Although the effects may not surface for years, memory starts to decline around age 25. So says a University of Michigan researcher who will present her findings next week at the annual meeting of the American Psychological Association.
Psychologist Denise Park studied more than 350 people between the ages of 20 and 90. Noticeable decreases in cognitive ability, she found, were already apparent in subjects in their 20s. "Younger adults in their 20s and 30s notice no losses at all, even though they are declining at the same rate as people in their 60s and 70s, because they have more capital than they need," she explains. Memory decline does become noticeable once patients reach their mid-60s, however, and it begins to affect everyday activities. Increases in experience and general knowledge that accompany age tend to offset the initial losses, Park notes, with the junction occurring around 50 years of age.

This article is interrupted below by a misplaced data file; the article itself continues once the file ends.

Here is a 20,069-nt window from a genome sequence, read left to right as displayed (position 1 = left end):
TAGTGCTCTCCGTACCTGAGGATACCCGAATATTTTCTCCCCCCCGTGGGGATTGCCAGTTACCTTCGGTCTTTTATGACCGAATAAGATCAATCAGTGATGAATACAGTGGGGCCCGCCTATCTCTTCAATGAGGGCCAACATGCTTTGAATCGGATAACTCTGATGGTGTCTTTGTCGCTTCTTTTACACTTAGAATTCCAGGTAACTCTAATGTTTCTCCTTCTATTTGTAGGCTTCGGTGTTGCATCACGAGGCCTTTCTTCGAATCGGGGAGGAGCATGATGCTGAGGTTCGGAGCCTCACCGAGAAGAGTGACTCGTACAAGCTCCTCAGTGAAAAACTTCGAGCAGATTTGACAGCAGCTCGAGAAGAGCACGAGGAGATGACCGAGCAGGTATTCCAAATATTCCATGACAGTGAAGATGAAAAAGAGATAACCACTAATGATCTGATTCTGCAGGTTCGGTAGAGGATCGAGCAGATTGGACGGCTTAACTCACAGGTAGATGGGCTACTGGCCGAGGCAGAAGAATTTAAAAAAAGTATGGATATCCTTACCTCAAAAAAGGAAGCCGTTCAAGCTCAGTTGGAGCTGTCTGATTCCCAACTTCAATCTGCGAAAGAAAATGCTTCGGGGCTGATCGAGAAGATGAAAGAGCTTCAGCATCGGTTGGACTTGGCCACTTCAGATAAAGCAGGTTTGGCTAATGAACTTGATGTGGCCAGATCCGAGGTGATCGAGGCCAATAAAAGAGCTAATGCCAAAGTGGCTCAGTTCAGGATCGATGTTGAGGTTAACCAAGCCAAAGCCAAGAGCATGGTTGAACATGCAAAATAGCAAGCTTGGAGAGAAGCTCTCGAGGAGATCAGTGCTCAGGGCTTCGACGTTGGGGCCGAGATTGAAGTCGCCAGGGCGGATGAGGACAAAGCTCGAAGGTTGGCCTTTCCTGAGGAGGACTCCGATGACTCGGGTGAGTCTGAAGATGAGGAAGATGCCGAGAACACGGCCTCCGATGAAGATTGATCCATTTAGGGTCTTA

Despite the somewhat discouraging nature of her new findings, Park remains optimistic about potential treatments to improve memory. "It¿s likely that just as diet and exercise help to keep our bodies fit and healthy, we¿ll find ways to improve the functioning of our aging minds."